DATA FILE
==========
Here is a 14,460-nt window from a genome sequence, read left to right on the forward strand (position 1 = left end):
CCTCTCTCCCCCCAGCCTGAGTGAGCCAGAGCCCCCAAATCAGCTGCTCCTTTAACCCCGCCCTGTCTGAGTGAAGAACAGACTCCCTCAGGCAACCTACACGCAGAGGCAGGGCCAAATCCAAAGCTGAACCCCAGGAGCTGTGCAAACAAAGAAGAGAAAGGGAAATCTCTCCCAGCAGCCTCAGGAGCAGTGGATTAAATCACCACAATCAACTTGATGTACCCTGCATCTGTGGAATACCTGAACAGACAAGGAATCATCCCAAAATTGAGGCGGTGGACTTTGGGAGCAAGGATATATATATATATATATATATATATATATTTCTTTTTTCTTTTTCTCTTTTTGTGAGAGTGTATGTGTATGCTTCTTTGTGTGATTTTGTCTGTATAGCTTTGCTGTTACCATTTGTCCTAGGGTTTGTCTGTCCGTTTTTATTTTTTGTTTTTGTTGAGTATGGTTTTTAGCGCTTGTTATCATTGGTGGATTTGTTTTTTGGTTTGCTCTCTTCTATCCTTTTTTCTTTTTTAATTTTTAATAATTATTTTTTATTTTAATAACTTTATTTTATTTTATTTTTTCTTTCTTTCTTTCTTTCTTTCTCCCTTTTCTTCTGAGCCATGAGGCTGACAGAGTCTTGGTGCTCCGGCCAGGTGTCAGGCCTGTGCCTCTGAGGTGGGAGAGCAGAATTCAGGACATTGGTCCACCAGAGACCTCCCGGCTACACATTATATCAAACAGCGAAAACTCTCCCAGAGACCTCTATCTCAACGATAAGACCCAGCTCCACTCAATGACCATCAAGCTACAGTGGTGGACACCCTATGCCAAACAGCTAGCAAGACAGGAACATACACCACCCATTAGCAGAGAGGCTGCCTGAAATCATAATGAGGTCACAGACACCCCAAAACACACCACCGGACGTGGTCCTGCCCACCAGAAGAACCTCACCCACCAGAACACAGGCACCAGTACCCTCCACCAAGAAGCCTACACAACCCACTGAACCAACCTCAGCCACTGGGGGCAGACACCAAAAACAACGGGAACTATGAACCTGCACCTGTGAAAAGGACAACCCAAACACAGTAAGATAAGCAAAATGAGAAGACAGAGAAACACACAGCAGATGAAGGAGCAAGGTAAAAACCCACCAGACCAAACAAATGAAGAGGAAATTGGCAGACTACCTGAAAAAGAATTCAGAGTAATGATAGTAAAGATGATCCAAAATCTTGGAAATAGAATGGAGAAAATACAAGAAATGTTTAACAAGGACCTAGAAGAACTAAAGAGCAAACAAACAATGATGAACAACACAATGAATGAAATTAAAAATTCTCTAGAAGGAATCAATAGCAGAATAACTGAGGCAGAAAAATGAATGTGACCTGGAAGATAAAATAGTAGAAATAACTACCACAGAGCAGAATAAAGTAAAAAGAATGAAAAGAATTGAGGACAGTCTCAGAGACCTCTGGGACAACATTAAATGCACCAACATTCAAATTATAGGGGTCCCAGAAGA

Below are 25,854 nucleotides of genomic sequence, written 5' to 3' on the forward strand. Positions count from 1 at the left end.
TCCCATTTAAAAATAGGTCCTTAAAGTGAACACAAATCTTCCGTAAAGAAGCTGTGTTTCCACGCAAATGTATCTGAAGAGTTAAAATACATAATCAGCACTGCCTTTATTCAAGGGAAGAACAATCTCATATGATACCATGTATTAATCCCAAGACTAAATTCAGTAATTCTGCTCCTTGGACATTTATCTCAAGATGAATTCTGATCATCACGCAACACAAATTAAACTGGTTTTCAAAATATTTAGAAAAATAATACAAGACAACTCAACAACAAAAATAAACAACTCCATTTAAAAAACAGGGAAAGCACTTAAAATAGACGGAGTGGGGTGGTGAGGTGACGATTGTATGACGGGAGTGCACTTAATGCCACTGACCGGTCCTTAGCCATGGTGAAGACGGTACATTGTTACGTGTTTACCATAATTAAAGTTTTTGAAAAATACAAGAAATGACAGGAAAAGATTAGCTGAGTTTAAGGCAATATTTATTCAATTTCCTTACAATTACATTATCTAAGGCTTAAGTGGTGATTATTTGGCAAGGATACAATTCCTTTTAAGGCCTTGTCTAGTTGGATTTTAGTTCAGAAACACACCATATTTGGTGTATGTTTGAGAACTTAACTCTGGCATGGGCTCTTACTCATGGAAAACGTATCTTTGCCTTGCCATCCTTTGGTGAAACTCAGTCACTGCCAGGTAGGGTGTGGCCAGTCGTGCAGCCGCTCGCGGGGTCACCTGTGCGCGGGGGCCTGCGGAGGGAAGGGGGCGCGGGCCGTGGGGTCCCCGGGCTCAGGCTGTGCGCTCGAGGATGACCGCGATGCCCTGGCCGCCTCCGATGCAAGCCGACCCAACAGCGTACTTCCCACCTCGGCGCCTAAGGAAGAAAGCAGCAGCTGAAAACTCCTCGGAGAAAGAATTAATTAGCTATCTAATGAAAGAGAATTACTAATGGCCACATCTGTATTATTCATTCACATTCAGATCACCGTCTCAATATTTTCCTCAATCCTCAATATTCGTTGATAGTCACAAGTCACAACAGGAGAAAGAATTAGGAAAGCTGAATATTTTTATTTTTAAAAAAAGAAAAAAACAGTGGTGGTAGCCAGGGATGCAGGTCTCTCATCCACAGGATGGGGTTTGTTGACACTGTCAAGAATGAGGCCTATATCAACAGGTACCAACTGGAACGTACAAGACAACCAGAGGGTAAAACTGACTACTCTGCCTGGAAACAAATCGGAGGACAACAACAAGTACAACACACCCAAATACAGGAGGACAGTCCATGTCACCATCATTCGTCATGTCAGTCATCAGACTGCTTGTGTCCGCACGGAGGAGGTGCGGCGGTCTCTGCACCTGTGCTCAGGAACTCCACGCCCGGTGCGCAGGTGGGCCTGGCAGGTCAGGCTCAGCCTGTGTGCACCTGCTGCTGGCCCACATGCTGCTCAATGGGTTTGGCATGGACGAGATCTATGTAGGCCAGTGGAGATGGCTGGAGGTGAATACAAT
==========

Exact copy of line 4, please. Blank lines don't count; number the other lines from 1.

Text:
TCCCATTTAAAAATAGGTCCTTAAAGTGAACACAAATCTTCCGTAAAGAAGCTGTGTTTCCACGCAAATGTATCTGAAGAGTTAAAATACATAATCAGCACTGCCTTTATTCAAGGGAAGAACAATCTCATATGATACCATGTATTAATCCCAAGACTAAATTCAGTAATTCTGCTCCTTGGACATTTATCTCAAGATGAATTCTGATCATCACGCAACACAAATTAAACTGGTTTTCAAAATATTTAGAAAAATAATACAAGACAACTCAACAACAAAAATAAACAACTCCATTTAAAAAACAGGGAAAGCACTTAAAATAGACGGAGTGGGGTGGTGAGGTGACGATTGTATGACGGGAGTGCACTTAATGCCACTGACCGGTCCTTAGCCATGGTGAAGACGGTACATTGTTACGTGTTTACCATAATTAAAGTTTTTGAAAAATACAAGAAATGACAGGAAAAGATTAGCTGAGTTTAAGGCAATATTTATTCAATTTCCTTACAATTACATTATCTAAGGCTTAAGTGGTGATTATTTGGCAAGGATACAATTCCTTTTAAGGCCTTGTCTAGTTGGATTTTAGTTCAGAAACACACCATATTTGGTGTATGTTTGAGAACTTAACTCTGGCATGGGCTCTTACTCATGGAAAACGTATCTTTGCCTTGCCATCCTTTGGTGAAACTCAGTCACTGCCAGGTAGGGTGTGGCCAGTCGTGCAGCCGCTCGCGGGGTCACCTGTGCGCGGGGGCCTGCGGAGGGAAGGGGGCGCGGGCCGTGGGGTCCCCGGGCTCAGGCTGTGCGCTCGAGGATGACCGCGATGCCCTGGCCGCCTCCGATGCAAGCCGACCCAACAGCGTACTTCCCACCTCGGCGCCTAAGGAAGAAAGCAGCAGCTGAAAACTCCTCGGAGAAAGAATTAATTAGCTATCTAATGAAAGAGAATTACTAATGGCCACATCTGTATTATTCATTCACATTCAGATCACCGTCTCAATATTTTCCTCAATCCTCAATATTCGTTGATAGTCACAAGTCACAACAGGAGAAAGAATTAGGAAAGCTGAATATTTTTATTTTTAAAAAAAGAAAAAAACAGTGGTGGTAGCCAGGGATGCAGGTCTCTCATCCACAGGATGGGGTTTGTTGACACTGTCAAGAATGAGGCCTATATCAACAGGTACCAACTGGAACGTACAAGACAACCAGAGGGTAAAACTGACTACTCTGCCTGGAAACAAATCGGAGGACAACAACAAGTACAACACACCCAAATACAGGAGGACAGTCCATGTCACCATCATTCGTCATGTCAGTCATCAGACTGCTTGTGTCCGCACGGAGGAGGTGCGGCGGTCTCTGCACCTGTGCTCAGGAACTCCACGCCCGGTGCGCAGGTGGGCCTGGCAGGTCAGGCTCAGCCTGTGTGCACCTGCTGCTGGCCCACATGCTGCTCAATGGGTTTGGCATGGACGAGATCTATGTAGGCCAGTGGAGATGGCTGGAGGTGAATACAAT